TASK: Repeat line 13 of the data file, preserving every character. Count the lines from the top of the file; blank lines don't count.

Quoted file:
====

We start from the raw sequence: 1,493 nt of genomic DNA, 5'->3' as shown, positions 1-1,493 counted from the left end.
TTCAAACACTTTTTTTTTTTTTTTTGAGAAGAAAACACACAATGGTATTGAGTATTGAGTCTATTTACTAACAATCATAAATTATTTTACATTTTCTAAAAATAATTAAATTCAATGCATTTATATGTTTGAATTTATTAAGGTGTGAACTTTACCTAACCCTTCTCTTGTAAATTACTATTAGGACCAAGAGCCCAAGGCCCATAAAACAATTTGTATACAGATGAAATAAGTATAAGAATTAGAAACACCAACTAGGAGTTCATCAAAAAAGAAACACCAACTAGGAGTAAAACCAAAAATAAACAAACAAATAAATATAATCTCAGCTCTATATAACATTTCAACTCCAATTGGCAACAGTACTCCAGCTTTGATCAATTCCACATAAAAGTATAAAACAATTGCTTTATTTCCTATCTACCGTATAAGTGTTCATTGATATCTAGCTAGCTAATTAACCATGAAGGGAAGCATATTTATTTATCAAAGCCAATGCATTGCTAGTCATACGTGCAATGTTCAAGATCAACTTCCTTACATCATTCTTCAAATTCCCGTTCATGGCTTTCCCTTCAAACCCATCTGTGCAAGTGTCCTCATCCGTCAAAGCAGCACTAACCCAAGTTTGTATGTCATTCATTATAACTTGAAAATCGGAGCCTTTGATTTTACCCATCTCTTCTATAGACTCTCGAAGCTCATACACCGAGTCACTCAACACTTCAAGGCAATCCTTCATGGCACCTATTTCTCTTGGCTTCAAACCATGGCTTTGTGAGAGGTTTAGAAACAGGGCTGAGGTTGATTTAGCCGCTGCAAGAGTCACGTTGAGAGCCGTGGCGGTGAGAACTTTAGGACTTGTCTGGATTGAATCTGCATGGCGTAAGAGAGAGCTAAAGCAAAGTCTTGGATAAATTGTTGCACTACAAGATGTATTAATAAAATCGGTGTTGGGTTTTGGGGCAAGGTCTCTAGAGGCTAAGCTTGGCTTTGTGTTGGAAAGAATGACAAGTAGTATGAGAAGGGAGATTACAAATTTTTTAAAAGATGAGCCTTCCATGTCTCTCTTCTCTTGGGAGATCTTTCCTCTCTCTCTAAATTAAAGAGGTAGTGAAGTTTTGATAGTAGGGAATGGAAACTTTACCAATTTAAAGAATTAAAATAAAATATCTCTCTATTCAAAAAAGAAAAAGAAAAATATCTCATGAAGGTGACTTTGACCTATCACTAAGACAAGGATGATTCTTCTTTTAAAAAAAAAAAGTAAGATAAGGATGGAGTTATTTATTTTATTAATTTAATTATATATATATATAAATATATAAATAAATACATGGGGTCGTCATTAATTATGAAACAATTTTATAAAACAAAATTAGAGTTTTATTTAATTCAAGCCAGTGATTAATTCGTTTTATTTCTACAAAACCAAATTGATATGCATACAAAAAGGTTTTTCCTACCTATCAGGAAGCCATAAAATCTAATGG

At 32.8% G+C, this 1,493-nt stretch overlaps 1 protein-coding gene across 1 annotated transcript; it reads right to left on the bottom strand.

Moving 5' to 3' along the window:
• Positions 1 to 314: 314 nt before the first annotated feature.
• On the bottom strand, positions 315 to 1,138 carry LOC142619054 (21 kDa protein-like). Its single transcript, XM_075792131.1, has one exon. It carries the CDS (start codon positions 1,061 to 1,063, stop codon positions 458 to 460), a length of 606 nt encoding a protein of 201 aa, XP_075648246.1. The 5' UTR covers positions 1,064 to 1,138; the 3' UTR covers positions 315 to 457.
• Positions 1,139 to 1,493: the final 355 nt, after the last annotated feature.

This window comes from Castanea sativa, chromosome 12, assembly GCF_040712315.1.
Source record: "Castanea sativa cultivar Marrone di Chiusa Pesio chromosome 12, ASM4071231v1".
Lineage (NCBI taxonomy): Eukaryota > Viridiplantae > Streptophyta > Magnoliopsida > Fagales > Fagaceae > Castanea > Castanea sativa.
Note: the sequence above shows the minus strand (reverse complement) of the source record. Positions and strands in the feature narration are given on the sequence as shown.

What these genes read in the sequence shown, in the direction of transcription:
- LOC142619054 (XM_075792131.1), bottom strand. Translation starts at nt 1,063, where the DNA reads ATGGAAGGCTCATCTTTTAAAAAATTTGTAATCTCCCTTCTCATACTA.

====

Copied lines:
- LOC142619054 (XM_075792131.1), bottom strand. Translation starts at nt 1,063, where the DNA reads ATGGAAGGCTCATCTTTTAAAAAATTTGTAATCTCCCTTCTCATACTA.